Like Leicester, they were more than the sum of their parts. The likes of Peter Shilton and Woodcock were obvious greats, but many of that side, familiar as their names became, never enjoyed great success away from Forest and Clough: the likes of Robertson, John McGovern, Kenny Burns and Ian Bowyer.
Cycle back a little further, and you get to another middling provincial club Clough inspired: Derby County. But their success in 1972, remarkable as it was, came after fourth- and ninth-placed finishes.
Go back before that and you’re entering a different world. Between 1959 and 1972, there were 12 different champions.
It's significant that after Derby were promoted in 1969, journalist George Edwards of the Derby Evening Telegraph (via the Guardian) warned fans not to expect too much from the following season. “The days when a promoted team could race straight to the championship have gone since the super league within Division 1 formed with Liverpool and Leeds at the spearhead,” he wrote.
Before that, there was a distinct sense it was possible, that momentum could carry a side. By definition, then, surprise champions in the 1960s weren’t that surprising. Yet even within that context, the achievement of Ipswich Town in 1962 bears consideration.
The Portman Road side had been in the Third Division South when Alf Ramsey became manager in 1955. They won promotion in 1957 and again in 1961.
Few expected much of their first season in the top flight, but Ramsey’s tactic of pulling the left-winger Jimmy Leadbetter deep, creating space for centre-forward Ray Crawford to move into befuddled the top sides, and they took the title by three points from Burnley.
Once opponents had worked out the trick, Ipswich collapsed; they lost 5-1 to Tottenham Hotspur in the following season’s Charity Shield and had won just two of 15 games when Ramsey was named England manager at the end of the October.
Those two appear as the most improbable post-war champions. Should Leicester go on to claim the title, they would immediately join that group. They were, after all, bottom of the table as recently as April 17, 2015.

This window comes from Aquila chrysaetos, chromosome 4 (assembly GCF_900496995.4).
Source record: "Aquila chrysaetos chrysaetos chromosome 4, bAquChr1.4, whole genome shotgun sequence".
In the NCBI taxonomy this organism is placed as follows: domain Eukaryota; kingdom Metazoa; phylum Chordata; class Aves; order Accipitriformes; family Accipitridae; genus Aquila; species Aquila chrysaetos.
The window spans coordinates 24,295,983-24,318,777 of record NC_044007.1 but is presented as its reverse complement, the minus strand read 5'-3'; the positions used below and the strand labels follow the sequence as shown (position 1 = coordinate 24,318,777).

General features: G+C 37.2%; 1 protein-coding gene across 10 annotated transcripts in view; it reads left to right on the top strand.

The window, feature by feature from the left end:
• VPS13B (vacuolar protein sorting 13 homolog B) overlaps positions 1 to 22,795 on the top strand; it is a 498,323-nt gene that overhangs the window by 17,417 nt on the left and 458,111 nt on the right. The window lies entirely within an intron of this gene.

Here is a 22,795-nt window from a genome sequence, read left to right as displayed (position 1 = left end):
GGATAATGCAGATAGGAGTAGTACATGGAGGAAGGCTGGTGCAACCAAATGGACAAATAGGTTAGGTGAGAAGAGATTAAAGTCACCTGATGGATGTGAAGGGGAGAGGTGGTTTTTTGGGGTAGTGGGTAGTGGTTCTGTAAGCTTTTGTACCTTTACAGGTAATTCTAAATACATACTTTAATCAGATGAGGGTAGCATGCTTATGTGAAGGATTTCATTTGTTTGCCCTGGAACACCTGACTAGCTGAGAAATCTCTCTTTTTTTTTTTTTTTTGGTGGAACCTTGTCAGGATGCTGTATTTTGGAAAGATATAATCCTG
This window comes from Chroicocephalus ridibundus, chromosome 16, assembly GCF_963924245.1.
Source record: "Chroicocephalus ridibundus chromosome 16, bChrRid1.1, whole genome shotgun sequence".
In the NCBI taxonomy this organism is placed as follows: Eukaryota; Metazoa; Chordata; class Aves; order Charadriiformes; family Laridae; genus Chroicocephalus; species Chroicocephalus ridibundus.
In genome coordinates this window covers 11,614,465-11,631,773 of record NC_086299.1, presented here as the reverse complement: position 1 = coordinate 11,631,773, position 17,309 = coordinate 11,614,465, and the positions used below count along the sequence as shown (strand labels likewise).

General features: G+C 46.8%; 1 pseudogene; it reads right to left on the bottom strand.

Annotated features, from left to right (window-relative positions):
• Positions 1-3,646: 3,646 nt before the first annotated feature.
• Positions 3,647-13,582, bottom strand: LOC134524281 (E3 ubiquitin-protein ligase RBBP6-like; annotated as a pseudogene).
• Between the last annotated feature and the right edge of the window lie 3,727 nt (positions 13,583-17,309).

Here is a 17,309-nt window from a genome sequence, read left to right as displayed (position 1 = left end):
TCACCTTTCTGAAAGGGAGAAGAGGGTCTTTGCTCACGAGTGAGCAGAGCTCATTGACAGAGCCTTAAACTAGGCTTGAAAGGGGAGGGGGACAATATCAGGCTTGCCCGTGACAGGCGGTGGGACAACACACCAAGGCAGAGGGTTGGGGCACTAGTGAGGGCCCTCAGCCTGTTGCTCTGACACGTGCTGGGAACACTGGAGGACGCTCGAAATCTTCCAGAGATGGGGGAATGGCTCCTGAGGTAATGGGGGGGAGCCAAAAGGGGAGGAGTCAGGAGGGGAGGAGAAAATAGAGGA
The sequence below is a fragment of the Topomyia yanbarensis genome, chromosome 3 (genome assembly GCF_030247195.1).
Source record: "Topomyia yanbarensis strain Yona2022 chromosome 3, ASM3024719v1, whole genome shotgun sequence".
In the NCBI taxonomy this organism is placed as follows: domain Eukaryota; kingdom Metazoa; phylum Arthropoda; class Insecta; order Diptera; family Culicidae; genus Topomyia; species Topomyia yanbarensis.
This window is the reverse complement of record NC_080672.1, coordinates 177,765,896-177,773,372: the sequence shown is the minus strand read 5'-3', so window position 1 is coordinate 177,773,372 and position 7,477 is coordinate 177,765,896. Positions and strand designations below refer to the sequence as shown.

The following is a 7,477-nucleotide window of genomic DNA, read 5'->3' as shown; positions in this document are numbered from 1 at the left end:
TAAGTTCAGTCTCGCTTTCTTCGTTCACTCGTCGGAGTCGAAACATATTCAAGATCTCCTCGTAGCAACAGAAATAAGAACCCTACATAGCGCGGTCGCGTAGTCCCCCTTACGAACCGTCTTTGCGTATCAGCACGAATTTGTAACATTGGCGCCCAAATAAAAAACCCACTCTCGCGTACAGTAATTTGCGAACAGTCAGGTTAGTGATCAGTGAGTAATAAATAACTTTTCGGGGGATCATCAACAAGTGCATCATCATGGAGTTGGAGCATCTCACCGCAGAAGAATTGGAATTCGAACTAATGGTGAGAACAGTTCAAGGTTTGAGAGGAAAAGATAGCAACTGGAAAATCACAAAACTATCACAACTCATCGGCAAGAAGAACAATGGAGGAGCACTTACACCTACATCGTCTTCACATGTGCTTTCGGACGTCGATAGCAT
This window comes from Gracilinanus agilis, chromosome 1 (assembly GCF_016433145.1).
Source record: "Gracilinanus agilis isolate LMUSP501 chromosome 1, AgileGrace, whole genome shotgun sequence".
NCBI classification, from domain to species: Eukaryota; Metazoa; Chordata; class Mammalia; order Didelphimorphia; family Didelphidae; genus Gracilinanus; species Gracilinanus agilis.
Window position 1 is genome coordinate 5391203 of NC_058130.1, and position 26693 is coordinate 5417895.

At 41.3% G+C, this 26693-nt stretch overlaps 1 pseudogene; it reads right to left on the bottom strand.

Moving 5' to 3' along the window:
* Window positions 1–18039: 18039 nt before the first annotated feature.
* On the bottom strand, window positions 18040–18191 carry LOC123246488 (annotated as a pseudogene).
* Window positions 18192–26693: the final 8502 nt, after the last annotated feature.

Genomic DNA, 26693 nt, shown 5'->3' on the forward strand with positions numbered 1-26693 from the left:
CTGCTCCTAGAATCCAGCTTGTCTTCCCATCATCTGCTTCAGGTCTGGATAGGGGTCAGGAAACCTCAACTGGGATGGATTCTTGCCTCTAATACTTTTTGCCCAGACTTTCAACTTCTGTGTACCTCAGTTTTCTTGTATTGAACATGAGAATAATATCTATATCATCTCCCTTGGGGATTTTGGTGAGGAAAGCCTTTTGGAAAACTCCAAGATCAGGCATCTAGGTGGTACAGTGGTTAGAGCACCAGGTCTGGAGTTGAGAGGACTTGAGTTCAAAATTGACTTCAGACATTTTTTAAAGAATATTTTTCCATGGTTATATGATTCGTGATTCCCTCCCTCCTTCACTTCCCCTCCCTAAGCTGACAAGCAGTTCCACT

They were 5,000-1 to win the title at the start of the season. Their squad cost in the region of £55 million; the (reasonable) theory this season has seen the rise of the Premier League’s middle class, buoyed by enormous television revenues, doesn’t apply to them.
Would they be more unlikely champions? It feels invidious to have to choose. Ipswich’s proponents will point out they had never even been in the top flight before. Forest’s will argue they had to beat a great Liverpool. And it is true all of the elite sides have significantly underperformed this season.
Where will Leicester finish in the table?
But context is important. Ipswich’s feat came when the league was turbulent, when sides rose and fell. Forest’s came when an elite had been established but shocks were still possible; there had been two Second Division winners of the FA Cup in the five years before their title, and there would be another two years later.
Leicester, if they win the league, will have done so in an age in which, for 12 years, the Champions League slots have gone to the four richest sides with only four exceptions: Everton, Tottenham twice and Liverpool, who previously were one of those clubs before being surpassed by Manchester City.
It’s less to diminish the miracles of Ipswich or Forest than to lament the predictability of modern football to say that Leicester, if they do it, would be the most unexpected champions England has ever known.